The first step is to find out an address where the debtor lives to permit the bailiff to serve the summons. Often the summons can be served at their work address. Very occasionally the bailiff will serve the summons at court if the debtor is appearing for some other case or doing community service. Landlords need to collect up as much information as possible about parent's addresses, vehicle registration and employment at the application time during the tenancy and at the end of the tenancy. Often when cleaning up after the eviction you find payslips and other correspondence that might be of help.
The other major source of new addresses is the Veda monitor hit service. If you have done a credit check initially go to the saved file on the Veda site, bring up the old saved report and click on the “Load Monitor” button at the bottom of the page. Then when the debtor gets a new credit check done on them for a new tenancy you will be emailed their new address. There are two choices under monitor loading. One is for changes of address and the other is any activity. If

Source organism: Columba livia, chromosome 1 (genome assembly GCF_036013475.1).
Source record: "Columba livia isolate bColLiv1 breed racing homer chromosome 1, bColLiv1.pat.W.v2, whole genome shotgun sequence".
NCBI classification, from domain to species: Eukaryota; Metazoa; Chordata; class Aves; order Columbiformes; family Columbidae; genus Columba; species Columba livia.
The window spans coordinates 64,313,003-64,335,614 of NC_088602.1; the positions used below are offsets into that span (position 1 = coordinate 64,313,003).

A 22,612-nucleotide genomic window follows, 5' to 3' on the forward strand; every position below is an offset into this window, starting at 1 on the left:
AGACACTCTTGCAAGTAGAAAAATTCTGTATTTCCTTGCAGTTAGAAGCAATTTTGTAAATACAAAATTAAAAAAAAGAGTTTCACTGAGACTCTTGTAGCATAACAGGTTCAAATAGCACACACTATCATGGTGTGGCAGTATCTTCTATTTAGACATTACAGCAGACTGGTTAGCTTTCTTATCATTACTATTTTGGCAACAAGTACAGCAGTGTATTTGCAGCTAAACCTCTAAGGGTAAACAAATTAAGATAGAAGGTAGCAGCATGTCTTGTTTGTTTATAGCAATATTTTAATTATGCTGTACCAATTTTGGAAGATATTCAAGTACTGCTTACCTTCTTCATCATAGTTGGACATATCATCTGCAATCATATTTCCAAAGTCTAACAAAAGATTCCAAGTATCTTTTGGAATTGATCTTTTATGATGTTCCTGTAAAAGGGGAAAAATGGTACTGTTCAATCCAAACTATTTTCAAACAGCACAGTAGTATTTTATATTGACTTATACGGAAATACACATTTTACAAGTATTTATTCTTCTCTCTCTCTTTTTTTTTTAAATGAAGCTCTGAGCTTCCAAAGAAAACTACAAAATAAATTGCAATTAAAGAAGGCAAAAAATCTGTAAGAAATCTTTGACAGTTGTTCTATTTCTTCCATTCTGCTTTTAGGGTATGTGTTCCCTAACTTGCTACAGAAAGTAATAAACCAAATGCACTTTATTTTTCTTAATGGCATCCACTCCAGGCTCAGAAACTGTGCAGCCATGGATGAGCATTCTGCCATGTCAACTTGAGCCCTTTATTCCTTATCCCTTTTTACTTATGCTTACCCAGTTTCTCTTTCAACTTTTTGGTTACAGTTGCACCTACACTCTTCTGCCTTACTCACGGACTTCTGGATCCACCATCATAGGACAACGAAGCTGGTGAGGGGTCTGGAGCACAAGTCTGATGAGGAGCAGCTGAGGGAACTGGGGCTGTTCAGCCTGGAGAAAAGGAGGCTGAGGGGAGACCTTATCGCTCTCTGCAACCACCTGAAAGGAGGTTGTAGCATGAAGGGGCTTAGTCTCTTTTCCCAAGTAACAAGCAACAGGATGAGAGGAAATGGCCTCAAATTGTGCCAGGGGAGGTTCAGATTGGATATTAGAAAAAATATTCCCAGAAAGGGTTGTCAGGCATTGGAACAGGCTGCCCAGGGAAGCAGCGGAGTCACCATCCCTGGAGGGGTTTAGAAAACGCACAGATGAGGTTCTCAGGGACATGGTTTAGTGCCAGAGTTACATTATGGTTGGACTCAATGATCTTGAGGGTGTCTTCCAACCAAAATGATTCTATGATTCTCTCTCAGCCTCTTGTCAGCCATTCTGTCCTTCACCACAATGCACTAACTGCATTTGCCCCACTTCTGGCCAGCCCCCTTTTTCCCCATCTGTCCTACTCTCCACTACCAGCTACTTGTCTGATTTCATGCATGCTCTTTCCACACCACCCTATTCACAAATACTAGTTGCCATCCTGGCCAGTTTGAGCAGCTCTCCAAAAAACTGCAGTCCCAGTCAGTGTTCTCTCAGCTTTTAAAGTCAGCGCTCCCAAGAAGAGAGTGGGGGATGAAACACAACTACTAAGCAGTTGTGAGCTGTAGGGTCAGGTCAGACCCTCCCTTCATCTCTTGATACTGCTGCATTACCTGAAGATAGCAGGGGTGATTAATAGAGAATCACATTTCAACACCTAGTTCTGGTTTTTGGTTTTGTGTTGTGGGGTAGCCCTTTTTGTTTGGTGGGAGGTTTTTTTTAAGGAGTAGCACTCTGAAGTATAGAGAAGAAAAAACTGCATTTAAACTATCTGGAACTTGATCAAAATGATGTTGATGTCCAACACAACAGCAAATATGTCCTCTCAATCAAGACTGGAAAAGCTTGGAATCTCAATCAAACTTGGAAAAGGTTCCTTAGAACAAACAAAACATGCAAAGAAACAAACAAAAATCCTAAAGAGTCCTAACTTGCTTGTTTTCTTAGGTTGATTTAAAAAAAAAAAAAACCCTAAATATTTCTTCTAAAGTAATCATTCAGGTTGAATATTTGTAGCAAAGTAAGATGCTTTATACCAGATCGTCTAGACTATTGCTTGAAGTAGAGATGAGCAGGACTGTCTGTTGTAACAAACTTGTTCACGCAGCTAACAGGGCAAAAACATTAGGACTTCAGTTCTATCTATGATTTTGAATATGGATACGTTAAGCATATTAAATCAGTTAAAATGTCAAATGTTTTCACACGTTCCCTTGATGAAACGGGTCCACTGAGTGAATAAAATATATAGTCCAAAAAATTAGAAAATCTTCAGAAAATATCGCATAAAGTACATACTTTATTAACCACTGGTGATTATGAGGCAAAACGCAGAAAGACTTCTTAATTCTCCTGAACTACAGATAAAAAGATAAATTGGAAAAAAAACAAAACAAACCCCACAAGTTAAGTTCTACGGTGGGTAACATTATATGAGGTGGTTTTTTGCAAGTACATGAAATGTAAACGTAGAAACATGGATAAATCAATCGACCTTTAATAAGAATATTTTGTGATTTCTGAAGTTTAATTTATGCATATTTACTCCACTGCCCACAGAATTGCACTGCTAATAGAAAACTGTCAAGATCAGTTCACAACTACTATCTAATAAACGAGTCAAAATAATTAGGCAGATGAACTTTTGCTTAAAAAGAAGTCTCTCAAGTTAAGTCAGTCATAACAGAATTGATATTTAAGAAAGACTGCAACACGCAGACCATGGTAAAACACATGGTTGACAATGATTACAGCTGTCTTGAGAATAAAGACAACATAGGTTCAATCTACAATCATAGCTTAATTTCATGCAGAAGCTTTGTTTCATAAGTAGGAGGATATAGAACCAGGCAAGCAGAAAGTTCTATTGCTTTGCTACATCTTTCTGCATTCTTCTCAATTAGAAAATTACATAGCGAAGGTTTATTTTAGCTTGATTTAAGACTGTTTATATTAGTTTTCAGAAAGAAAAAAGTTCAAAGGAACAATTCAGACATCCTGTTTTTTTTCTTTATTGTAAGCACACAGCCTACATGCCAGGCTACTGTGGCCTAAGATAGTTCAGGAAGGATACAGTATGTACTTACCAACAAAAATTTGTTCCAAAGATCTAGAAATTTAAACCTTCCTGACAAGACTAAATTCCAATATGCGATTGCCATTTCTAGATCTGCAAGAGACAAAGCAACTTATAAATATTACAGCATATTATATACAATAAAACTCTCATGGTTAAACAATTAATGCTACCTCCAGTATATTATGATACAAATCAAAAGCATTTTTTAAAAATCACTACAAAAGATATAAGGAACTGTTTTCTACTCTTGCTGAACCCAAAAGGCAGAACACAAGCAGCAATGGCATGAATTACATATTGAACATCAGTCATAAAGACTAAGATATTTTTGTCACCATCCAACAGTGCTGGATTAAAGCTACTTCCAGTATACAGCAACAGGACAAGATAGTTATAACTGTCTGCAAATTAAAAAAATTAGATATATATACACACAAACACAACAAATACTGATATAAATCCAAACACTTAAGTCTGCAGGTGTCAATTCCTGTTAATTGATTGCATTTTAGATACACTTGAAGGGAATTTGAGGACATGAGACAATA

you get a hit on 'any activity” it supplies the name of the enquirer. You can then contact that enquirer. Often the enquirer will be pleased to hear from you because this will give them some more information about the person of interest. You can ask for an address and a phone number off the enquirer. Sometime this hit process can take several years before you get a hit so patience and tenacity is required. It can be a bit of a hit and miss, process too, so do not get too excited when you get one. I must admit I get an adrenaline rush every time I get one just like you do when a decent bite comes on your fishing line.